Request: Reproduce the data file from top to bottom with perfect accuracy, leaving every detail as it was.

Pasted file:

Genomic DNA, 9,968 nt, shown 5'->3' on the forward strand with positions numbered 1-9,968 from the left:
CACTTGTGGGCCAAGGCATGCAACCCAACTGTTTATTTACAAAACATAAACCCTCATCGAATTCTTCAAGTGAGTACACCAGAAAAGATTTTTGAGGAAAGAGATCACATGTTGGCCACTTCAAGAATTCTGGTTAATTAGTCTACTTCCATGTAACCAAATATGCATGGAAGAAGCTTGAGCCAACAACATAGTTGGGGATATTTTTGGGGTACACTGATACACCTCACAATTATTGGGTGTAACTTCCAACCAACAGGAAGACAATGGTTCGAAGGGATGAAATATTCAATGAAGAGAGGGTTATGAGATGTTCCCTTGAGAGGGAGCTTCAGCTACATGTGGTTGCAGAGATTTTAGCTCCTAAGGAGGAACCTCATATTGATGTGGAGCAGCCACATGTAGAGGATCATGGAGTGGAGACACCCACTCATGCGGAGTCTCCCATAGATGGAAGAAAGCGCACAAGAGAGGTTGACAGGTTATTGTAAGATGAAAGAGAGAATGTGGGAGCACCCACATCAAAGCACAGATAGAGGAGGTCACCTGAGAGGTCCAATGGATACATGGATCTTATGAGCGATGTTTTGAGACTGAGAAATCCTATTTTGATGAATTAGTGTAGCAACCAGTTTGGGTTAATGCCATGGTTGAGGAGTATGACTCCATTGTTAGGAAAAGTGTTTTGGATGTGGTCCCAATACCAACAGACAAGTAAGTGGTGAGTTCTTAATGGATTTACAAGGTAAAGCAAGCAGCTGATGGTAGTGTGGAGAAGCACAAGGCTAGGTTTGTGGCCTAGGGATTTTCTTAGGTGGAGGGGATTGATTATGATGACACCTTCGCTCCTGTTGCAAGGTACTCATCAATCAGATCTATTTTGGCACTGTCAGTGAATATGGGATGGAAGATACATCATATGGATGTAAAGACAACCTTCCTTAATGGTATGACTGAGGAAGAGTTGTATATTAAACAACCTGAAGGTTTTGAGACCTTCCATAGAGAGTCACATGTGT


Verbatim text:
Genomic DNA, 9,968 nt, shown 5'->3' on the forward strand with positions numbered 1-9,968 from the left:
CACTTGTGGGCCAAGGCATGCAACCCAACTGTTTATTTACAAAACATAAACCCTCATCGAATTCTTCAAGTGAGTACACCAGAAAAGATTTTTGAGGAAAGAGATCACATGTTGGCCACTTCAAGAATTCTGGTTAATTAGTCTACTTCCATGTAACCAAATATGCATGGAAGAAGCTTGAGCCAACAACATAGTTGGGGATATTTTTGGGGTACACTGATACACCTCACAATTATTGGGTGTAACTTCCAACCAACAGGAAGACAATGGTTCGAAGGGATGAAATATTCAATGAAGAGAGGGTTATGAGATGTTCCCTTGAGAGGGAGCTTCAGCTACATGTGGTTGCAGAGATTTTAGCTCCTAAGGAGGAACCTCATATTGATGTGGAGCAGCCACATGTAGAGGATCATGGAGTGGAGACACCCACTCATGCGGAGTCTCCCATAGATGGAAGAAAGCGCACAAGAGAGGTTGACAGGTTATTGTAAGATGAAAGAGAGAATGTGGGAGCACCCACATCAAAGCACAGATAGAGGAGGTCACCTGAGAGGTCCAATGGATACATGGATCTTATGAGCGATGTTTTGAGACTGAGAAATCCTATTTTGATGAATTAGTGTAGCAACCAGTTTGGGTTAATGCCATGGTTGAGGAGTATGACTCCATTGTTAGGAAAAGTGTTTTGGATGTGGTCCCAATACCAACAGACAAGTAAGTGGTGAGTTCTTAATGGATTTACAAGGTAAAGCAAGCAGCTGATGGTAGTGTGGAGAAGCACAAGGCTAGGTTTGTGGCCTAGGGATTTTCTTAGGTGGAGGGGATTGATTATGATGACACCTTCGCTCCTGTTGCAAGGTACTCATCAATCAGATCTATTTTGGCACTGTCAGTGAATATGGGATGGAAGATACATCATATGGATGTAAAGACAACCTTCCTTAATGGTATGACTGAGGAAGAGTTGTATATTAAACAACCTGAAGGTTTTGAGACCTTCCATAGAGAGTCACATGTGT